Mark Thoma has an interesting article on the dilemma facing the Fed: does it respond to rising inflation or the anemic economic recovery? On the one hand, the Fed is concerned about maintaining its inflation fighting credibility and its independence from Congress. Thus, it wants to be seen as vigilant on the inflation front. On the other hand, it does not want to undermine the economic recovery, as sluggish as it is. What will it do? For a number of reasons, Thoma believes the Fed will err on the side of fighting inflation. This is unfortunate because any honest, fact-based assessment of the economy will show that long-term inflation expectations are well anchored, money demand remains elevated, and there remains much economic slack.
Guess what: rising energy prices are taking a toll on consumers.
The results of the Irish stress tests are going to be released this afternoon at 430PM Irish time. I will be talking about the implications for investors in European markets on CNBC’s Power Lunch show.
I think one has to be cautious about the sovereign debt of any of the periphery countries at this point. I also think haircuts on Irish bank debt are coming as well as a Portuguese bailout. But there are a lot of unsolved issues concerning Spanish banks and as well as the German, British and French holders of Irish bank debt. Here’s the background to what I will say on the show.
One factor that should perhaps get more emphasis is the role of the financial sector. Central banks have repeatedly cut or held down interest rates over the past 25 years in an attempt to boost bank profits and prop up asset prices. With this subsidy in place, is it surprising that earnings in finance have outpaced wages for other technologically skilled jobs?
Attempts to remove that subsidy are met by threats from international banks to move elsewhere. This is a little reminiscent of the protection rackets run by the gangsters in Mario Puzo’s “The Godfather”. It is as if the finance sector is saying: “Nice economy you got there. Shame if anything should happen to it.”
The huge compression of the investment horizon towards an extreme short term bias continues to be a major barrier to real recovery. A methodology to develop a direct capital flow between investors and the real economy is now desperately needed. Reflexivity, or simply put, the fact that markets have de facto no self adjusting mechanisms, should now be a most powerful wake up call to build the foundation of new economic and financial approaches; to explore new frontiers to save a declining West.
I am delighted to be back in China this week for a high-level seminar in Nanjing on the international monetary system. Every time I come to this part of the world, I am impressed by the dynamism of the economies and the optimism of the people. The future is here.
Last week The New York Times reported that the drug cartels, after shaking the political and economic structures of Colombia and Mexico to their foundations, are moving into Central America. Just one more sign, as if we needed it, that the United States is losing its endless war on drugs.
The Truth About the Economy that Nobody in Washington or on Wall Street Will Admit: We’re Heading Back Toward a Double Dip
On March 29, the government announced a new decree in the Official Gazette, increasing the financial-operation tax (IOF) on overseas loans—corporate loans and debt sold abroad by banks and companies. The tax was raised to 6% from 5.38% on international bond sales and extended to transactions with a maturity of up to 360 days from the previous 90-day limit. Brazil’s central bank said the increase was aimed at curbing foreign currency loans with a maturity longer than three months; which have grown around 39% since the end of 2008. In addition, the local newspaper Folha de S.Paulo, asserted that since January 2011, the inflows of U.S. dollars into the country had reached almost US$35 billion, reflecting an increase of 42% with respect to 2010’s total inflows.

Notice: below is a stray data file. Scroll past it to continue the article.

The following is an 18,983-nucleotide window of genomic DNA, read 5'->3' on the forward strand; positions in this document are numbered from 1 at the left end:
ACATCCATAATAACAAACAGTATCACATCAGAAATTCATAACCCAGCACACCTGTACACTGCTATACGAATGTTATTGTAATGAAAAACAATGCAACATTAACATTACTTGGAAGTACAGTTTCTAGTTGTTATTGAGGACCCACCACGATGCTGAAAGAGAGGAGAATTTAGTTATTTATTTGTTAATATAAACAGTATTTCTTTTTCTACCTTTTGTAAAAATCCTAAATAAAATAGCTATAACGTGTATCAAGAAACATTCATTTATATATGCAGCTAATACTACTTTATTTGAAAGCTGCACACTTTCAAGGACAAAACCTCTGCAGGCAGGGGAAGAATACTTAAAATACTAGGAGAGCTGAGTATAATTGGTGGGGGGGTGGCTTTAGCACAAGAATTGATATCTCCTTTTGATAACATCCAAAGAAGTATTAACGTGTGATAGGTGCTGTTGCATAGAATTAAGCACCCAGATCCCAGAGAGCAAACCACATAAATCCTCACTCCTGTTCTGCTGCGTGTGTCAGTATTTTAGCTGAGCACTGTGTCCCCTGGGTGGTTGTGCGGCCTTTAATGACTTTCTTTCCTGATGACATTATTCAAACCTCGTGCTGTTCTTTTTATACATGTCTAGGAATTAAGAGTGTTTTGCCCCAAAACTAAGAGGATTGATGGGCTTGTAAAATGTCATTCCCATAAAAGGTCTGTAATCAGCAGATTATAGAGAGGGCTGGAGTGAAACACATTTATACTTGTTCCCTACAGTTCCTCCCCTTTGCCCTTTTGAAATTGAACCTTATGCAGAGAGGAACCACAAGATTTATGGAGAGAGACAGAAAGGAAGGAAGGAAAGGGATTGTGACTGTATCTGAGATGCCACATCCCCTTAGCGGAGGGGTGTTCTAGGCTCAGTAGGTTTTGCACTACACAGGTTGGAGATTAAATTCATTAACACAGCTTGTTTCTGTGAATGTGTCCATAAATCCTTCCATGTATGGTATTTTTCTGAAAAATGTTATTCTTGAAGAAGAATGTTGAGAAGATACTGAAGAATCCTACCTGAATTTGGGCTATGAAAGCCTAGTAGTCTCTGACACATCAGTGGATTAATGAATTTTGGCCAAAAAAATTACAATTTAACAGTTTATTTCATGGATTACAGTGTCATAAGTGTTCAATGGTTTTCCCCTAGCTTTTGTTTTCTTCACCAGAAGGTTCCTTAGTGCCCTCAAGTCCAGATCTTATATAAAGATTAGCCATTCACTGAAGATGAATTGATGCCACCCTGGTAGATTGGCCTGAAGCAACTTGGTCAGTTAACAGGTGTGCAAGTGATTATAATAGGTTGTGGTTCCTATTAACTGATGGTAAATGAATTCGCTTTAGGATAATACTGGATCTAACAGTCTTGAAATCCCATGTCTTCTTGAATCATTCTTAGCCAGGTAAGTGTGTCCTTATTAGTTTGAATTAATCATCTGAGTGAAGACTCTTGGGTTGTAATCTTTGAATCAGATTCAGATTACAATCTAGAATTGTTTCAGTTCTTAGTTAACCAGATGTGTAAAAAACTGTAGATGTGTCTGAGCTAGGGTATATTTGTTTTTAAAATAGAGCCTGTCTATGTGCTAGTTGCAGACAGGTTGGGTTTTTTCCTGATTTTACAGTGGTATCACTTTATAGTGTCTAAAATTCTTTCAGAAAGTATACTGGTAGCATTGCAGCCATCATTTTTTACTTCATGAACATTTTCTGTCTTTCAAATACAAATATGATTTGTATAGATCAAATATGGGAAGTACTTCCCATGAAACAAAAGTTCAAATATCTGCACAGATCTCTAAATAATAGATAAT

My central complaint with Federal Reserve Chairman Ben Bernanke is his penchant for what is often described as running the Fed like a university economics department. Internally, I do not see this as a challenge, and for the Fed’s culture may be an effective management style. Externally, I see this a potential communications disaster always in the making. The recent uptick in inflation heightens my unease at this approach, and I think Ryan Avent hits the nail squarely on the head:
…An increase in inflation is only worrying to the extent that it undermines the Fed’s efforts to satisfy those mandates, and the above clearly doesn’t count. Yet the simple fact of increasing inflation sends writers running to speculate on and, in many cases, demand central bank action.
And central bankers often play along. You have a number of regional Fed presidents warning that they may be ready to end the latest round of asset purchases ahead of schedule. I don’t know whether there’s any communications strategy within the Fed—whether Ben Bernanke is tacitly approving of these comments or upset by them—but it’s fairly certain that the comments themselves represent a tightening of monetary to the extent that they shape actual market expectations (and there does seem to have been some impact).
That’s no way to make policy. It’s a poor means of communication and a poor decision to tighten. And these poor choices are encouraged by writing that misrepresents the extent of current inflation and its consistency with Fed mandates.